Millions of years ago during the ice ages sea levels were considerably lower and Asia and Australia were joined together and formed one huge landmass on which numerous species lived, roamed and reproduced freely. This continued until the end of the ice ages when sea levels rose and plate tectonics started to take effect and pulled these landmasses apart allowing water (oceans) to flood the spaces that opened up between them. As the two separate continents of Asia and Australia formed the species that were locked into them began to evolve in different directions making them quite specific to either continent. As time passed and isolated reproduction continued the differences between the species, which had once been closely related prior to the continental divide, became much more pronounced. The Wallace line runs through Indonesia between Borneo and Sulawesi and down through the Lombok Strait which separates Bali and Lombok. Birds appear to mainly observe the line as many species do not fly over even narrow stretches of water and mammals are generally limited to either one side or the other. Other plant and animal groups show differing levels of observation of the line but in general, the division of species is strikingly consistent – one exception is the long-tail macaque (also known as the crab-eating macaque) which is one of only a few species of mammal found on either side of the Wallace line.
The invisible ‘Wallace Line’ is also noticeable from the geological landscape of the area, particularly when looking at the continental shelf contours. The Wallace line basically follows a deep-water channel that marks the southeastern edge of the Sunda Shelf which links Borneo, Bali, Java, and Sumatra underwater to the mainland of South East Asia. Australia is likewise connected via the shallow ocean over the Sahul Shelf to New Guinea – these geological features are indicators of the period when Asia and Australia were still one landmass.
When the two continents were formed a number of islands and island chains were created along the Wallace Line which were separated by deep water trenches from the Asian and Australian Continental Shelves. These islands are now collectively also known as Wallacea and they are home to a number of very distinctive species. The Wallacea Islands include Sulawesi, Lombok, Sumbawa, Flores, Sumba, Timor, Halmahera, Buru and Seram and the many smaller islands that lay between Sumatra, Borneo and Java to the west and Australia and New Guinea to the south and east. In total, the Wallacea Islands encompass a total land area of approximately 347,000 square kilometers and are home to numerous endemic species of both plants and animals.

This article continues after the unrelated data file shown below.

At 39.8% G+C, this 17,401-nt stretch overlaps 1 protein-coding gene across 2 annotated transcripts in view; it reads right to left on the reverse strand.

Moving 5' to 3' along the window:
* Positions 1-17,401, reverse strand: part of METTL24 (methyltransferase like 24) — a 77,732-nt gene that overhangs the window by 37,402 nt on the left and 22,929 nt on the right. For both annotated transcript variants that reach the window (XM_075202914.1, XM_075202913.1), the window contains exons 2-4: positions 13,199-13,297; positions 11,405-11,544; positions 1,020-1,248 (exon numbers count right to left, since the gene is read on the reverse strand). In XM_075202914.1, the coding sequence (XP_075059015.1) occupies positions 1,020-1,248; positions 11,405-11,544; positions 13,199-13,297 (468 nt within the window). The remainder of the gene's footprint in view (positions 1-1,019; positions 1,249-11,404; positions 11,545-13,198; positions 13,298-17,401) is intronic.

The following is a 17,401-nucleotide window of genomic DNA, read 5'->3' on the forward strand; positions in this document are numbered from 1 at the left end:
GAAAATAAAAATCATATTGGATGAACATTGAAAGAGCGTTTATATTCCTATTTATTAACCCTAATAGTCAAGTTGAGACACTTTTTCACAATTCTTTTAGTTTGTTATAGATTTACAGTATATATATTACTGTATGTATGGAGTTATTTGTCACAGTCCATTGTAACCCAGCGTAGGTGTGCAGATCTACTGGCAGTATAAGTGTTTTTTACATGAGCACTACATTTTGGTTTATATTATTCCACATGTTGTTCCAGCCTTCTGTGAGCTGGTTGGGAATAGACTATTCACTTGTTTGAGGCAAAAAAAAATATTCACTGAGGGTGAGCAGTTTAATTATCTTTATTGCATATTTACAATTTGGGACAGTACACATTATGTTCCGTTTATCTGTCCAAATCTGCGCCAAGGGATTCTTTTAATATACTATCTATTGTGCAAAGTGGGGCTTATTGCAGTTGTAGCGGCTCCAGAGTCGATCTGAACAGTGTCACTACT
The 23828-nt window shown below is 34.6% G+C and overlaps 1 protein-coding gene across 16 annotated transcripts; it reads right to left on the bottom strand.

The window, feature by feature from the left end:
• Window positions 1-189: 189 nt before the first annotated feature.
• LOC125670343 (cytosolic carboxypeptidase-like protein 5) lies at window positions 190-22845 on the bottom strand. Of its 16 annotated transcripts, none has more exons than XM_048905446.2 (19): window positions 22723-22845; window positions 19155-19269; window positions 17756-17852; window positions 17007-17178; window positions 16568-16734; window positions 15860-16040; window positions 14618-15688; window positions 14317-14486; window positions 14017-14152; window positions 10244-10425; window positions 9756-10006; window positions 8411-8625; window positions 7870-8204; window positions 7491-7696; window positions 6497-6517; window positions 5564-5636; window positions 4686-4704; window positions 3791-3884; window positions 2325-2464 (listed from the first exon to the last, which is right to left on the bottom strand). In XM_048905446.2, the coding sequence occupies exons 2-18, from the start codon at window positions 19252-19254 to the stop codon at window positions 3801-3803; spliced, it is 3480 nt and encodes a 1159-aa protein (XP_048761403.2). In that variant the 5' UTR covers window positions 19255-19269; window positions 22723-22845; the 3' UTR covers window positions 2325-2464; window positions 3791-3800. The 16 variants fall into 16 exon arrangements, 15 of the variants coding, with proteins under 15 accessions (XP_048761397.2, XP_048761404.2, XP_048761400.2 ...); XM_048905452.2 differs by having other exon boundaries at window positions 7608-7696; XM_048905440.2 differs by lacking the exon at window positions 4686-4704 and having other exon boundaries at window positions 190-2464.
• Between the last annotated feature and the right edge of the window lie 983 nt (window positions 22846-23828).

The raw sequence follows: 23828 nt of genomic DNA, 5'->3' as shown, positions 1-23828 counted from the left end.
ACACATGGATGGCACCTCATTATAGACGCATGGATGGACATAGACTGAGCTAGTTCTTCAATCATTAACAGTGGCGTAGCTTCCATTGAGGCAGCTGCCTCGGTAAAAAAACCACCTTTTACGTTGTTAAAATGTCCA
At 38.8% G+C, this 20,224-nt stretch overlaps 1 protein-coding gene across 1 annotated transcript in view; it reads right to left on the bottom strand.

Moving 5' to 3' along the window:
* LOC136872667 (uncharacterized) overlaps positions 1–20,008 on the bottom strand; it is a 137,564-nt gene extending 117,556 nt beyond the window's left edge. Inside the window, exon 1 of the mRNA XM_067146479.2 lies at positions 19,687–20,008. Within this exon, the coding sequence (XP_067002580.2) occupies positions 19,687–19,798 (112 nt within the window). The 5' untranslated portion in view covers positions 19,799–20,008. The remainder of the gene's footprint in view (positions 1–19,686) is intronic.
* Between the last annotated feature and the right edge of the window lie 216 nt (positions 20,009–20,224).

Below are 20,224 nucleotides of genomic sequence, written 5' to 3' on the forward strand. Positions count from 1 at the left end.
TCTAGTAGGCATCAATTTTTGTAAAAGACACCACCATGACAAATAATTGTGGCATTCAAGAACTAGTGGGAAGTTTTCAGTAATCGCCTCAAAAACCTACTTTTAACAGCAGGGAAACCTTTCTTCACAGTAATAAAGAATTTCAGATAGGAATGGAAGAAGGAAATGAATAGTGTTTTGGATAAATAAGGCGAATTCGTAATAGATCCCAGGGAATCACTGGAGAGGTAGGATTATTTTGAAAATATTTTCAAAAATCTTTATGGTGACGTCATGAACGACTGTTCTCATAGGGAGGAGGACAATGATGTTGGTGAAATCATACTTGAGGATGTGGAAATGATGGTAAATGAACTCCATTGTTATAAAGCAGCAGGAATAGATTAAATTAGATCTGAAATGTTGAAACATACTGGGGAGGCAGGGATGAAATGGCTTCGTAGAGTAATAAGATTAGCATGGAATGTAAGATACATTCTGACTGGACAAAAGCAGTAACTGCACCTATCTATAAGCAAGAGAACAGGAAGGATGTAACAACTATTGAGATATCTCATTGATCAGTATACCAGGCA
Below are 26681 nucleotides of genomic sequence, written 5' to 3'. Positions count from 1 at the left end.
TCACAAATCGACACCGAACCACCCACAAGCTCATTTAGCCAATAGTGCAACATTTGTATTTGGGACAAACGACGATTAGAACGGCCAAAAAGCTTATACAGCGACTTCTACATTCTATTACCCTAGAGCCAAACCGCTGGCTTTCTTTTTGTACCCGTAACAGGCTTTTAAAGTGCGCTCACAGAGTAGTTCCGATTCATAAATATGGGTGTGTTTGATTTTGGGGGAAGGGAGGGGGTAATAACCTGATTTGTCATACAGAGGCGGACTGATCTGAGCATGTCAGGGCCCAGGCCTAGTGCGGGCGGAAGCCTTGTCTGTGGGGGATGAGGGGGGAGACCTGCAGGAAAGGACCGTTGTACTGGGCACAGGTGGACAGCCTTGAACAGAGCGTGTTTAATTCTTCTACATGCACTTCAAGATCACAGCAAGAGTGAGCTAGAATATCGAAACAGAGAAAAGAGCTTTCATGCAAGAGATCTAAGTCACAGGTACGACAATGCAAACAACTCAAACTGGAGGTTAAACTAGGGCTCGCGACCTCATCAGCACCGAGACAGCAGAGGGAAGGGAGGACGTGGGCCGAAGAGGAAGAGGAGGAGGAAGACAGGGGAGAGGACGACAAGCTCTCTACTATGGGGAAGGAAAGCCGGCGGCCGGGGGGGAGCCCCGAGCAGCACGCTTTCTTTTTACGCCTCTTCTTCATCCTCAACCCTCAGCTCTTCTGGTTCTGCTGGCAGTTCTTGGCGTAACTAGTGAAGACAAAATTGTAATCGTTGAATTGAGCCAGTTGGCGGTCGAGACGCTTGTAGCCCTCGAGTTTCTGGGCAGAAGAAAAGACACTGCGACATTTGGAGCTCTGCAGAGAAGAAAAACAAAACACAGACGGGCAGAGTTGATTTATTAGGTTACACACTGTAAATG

The Coral Triangle
As well as straddling the Wallace Line Indonesia also sits in the heart of what is termed ‘The Coral Triangle’ – an area recognized as being at the global epicenter of marine biodiversity. The Coral Triangle is a roughly triangular-shaped area covering the tropical marine waters of not just Indonesia but also Malaysia, the Philippines, Papua New Guinea, the Solomon Islands and East Timor. Despite spanning only 1.6% of the world’s oceans the area is home to around 600 different species of reef-building corals (76% of the world’s known coral species), 2500 species of fish (37% of the world’s fish species) and it provides habitat for 6 species of threatened marine turtles, numerous endangered fish and cetaceans such as tuna and blue whales.
This extreme level of marine-biodiversity is never more apparent than when cruising – it is truly astonishing the number of species that can be seen during a cruise through Raja Ampat alone.
El Aleph cruises in Indonesia introduce you to the incredible marine life of the Coral Triangle combined with the phenomenal topside flora and fauna which distinguishes the Indonesian Archipelago from anywhere else on earth. Explore this breathtaking region in unsurpassed luxury whilst enjoying exclusive service from your personal cruise crew.
El Aleph is fully equipped with sea kayaks, snorkeling and scuba diving equipment, donut ring, bodyboard, water ski’s and more, so there is always plenty to do onboard and in the water when you are not onshore. For those who want to take the cruise at a more relaxed pace, there is nothing better than watching the tropical landscape glide by from El Aleph’s resplendent deck.
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Please note that for your comfort, luxury and privacy we only take bookings for full charters and not for private cabins.